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NBA legend, three-time champion Paul Silas dies at 79

Boston Celtics

BOSTON - 1973: Paul Silas #35 of the Boston Celtics looks on during a game played in 1973 at the Boston Garden in Boston, Massachusetts. NOTE TO USER: User expressly acknowledges and agrees that, by downloading and or using this photograph, User is consenting to the terms and conditions of the Getty Images License Agreement. Mandatory Copyright Notice: Copyright 1973 NBAE (Photo by Dick Raphael/NBAE via Getty Images)

NBAE via Getty Images

In the turbulent NBA of the 1970s, Paul Silas was a rock — on and off the court. His physical defense and work on the boards was part of championship teams with the Celtics during the Dave Cowens era, plus he was an anchor on Seattle’s title team of 1979. He went on to be an NBA coach for a dozen seasons, including being LeBron James’ first coach in Cleveland.

Silas has died at the age of 79, a story first reported by Bob Ryan of the Boston Globe (and since confirmed by others).

Silas is the father of Houston Rockets coach Stephen Silas.
“Our Hornets family mourns the passing of Paul Silas,” Hornets chairman Michael Jordan said. “Paul was an incredible leader and motivator who served as our head coach on two occasions. He combined the knowledge developed over nearly 40 years as an NBA player and coach with an innate understanding of how to mix discipline with his never-ending positivity. On or off the court, Paul’s enthusiastic and engaging personality was accompanied by an anecdote for every occasion. He was one of the all-time great people in our game, and he will be missed. My thoughts, and the thoughts of our entire organization, are with his wife, Carolyn; his children, Paula and Stephen; and the entire Silas family.”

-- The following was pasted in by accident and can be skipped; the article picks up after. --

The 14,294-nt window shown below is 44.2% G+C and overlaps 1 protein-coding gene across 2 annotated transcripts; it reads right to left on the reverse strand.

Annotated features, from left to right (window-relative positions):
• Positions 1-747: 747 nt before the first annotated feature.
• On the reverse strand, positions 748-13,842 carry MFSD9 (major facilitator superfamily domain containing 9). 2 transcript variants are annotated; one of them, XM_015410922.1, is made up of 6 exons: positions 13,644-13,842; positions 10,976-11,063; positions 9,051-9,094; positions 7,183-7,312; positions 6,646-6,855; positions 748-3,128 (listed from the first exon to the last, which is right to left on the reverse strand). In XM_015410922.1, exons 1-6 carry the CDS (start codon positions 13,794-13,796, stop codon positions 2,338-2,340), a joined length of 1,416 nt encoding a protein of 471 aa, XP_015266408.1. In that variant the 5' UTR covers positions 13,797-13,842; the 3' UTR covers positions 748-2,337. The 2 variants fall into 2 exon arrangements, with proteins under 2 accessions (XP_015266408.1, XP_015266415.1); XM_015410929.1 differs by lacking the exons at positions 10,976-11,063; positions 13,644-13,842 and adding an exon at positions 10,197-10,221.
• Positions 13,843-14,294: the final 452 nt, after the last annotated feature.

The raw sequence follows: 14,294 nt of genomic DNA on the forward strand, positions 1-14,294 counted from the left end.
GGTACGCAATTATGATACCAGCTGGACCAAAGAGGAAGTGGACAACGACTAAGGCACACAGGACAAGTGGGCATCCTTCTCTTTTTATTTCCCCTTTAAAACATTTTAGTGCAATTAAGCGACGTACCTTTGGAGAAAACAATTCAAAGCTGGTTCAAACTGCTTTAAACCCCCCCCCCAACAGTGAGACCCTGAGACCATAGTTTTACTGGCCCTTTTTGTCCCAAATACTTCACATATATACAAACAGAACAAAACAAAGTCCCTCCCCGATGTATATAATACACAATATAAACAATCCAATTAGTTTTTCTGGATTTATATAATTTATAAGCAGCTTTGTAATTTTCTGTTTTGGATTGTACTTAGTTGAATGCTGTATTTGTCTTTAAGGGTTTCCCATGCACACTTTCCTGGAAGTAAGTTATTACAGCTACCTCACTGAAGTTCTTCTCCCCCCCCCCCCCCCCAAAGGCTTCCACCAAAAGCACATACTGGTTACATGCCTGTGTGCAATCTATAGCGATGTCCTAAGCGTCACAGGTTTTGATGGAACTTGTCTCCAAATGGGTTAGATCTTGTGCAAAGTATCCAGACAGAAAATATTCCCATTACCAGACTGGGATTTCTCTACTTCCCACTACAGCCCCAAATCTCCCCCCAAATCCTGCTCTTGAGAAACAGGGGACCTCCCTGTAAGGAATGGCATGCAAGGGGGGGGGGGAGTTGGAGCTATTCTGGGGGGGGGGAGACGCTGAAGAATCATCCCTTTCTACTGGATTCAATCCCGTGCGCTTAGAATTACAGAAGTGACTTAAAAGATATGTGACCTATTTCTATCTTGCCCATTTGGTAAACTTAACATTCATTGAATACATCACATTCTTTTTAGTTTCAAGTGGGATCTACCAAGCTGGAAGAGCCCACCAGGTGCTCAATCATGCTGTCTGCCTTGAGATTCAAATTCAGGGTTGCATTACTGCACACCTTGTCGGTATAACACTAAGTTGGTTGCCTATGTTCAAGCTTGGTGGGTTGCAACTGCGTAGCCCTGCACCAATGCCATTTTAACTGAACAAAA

Silas played his high school ball at McClymonds High School in Oakland, then went to college at Creighton, where he was a third-team All-American his senior year and is now in the school’s athletic Hall of Fame.

The St. Louis Hawks drafted him and Silas played five seasons with the Hawks, including their first season in Atlanta. At 6'7", he was a bedrock defender and rebounder who became a five-time All-Defensive Team player and a two-time All-Star.

Silas is best remembered on the court as a solid anchor to the Cowens/John Havlicek Celtics, where Silas won two rings. He went on to win a third with the Seattle Supersonics in 1979. He coached a dozen seasons in the NBA with the Clippers, Hornets, and Cavaliers, coaching players such as Patrick Ewing, Charles Barkley, and LeBron.

He finished his career with more than 10,000 points and 10,000 rebounds, one of just 38 players ever to do according to Justin Kubatko of Basketball-Reference.

In what was a wild, at times drug-fueled era of the NBA in the 1970s, Silas was off the court what he was on — a rock-solid, pillar of an individual and friend that was beloved by all who knew him. Tributes poured in as the news got out around the NBA.

The Phoenix Suns released this statement: “The Phoenix Suns are saddened by the passing of Paul Silas, a beloved basketball figure and former player and assistant coach with the team. The first Suns center to be named an NBA All-Star and the first All-Defensive selection in franchise history, Paul still holds the Suns’ record for rebounds in a single season. Respected by all those who encountered him throughout the NBA, we are grateful for his contributions to the game across a lifetime in basketball. Our condolences go out to his family and friends during this difficult time.”

Our thoughts go out to Stephen Silas and the Silas family.